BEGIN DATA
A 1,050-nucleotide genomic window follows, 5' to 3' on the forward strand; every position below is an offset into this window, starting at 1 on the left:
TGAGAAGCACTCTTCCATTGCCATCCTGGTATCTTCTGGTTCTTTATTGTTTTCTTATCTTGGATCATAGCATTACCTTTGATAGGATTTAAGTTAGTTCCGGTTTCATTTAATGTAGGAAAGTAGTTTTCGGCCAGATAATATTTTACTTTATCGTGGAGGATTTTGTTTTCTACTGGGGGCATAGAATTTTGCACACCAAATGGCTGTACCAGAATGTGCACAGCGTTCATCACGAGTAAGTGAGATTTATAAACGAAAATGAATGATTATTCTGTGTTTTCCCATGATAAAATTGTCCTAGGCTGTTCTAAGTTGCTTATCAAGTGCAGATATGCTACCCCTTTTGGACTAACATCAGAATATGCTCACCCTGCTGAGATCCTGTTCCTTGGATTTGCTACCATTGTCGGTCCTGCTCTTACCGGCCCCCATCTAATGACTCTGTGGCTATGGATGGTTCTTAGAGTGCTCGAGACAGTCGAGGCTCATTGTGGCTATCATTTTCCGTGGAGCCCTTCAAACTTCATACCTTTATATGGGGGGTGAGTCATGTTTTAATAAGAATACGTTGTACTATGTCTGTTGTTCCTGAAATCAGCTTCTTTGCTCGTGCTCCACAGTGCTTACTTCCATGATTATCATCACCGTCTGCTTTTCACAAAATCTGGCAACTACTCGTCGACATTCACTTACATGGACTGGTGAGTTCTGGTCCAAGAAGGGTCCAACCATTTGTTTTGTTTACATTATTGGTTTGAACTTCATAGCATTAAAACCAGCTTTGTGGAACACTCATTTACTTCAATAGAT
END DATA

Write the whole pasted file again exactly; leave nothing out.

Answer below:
A 1,050-nucleotide genomic window follows, 5' to 3' on the forward strand; every position below is an offset into this window, starting at 1 on the left:
TGAGAAGCACTCTTCCATTGCCATCCTGGTATCTTCTGGTTCTTTATTGTTTTCTTATCTTGGATCATAGCATTACCTTTGATAGGATTTAAGTTAGTTCCGGTTTCATTTAATGTAGGAAAGTAGTTTTCGGCCAGATAATATTTTACTTTATCGTGGAGGATTTTGTTTTCTACTGGGGGCATAGAATTTTGCACACCAAATGGCTGTACCAGAATGTGCACAGCGTTCATCACGAGTAAGTGAGATTTATAAACGAAAATGAATGATTATTCTGTGTTTTCCCATGATAAAATTGTCCTAGGCTGTTCTAAGTTGCTTATCAAGTGCAGATATGCTACCCCTTTTGGACTAACATCAGAATATGCTCACCCTGCTGAGATCCTGTTCCTTGGATTTGCTACCATTGTCGGTCCTGCTCTTACCGGCCCCCATCTAATGACTCTGTGGCTATGGATGGTTCTTAGAGTGCTCGAGACAGTCGAGGCTCATTGTGGCTATCATTTTCCGTGGAGCCCTTCAAACTTCATACCTTTATATGGGGGGTGAGTCATGTTTTAATAAGAATACGTTGTACTATGTCTGTTGTTCCTGAAATCAGCTTCTTTGCTCGTGCTCCACAGTGCTTACTTCCATGATTATCATCACCGTCTGCTTTTCACAAAATCTGGCAACTACTCGTCGACATTCACTTACATGGACTGGTGAGTTCTGGTCCAAGAAGGGTCCAACCATTTGTTTTGTTTACATTATTGGTTTGAACTTCATAGCATTAAAACCAGCTTTGTGGAACACTCATTTACTTCAATAGAT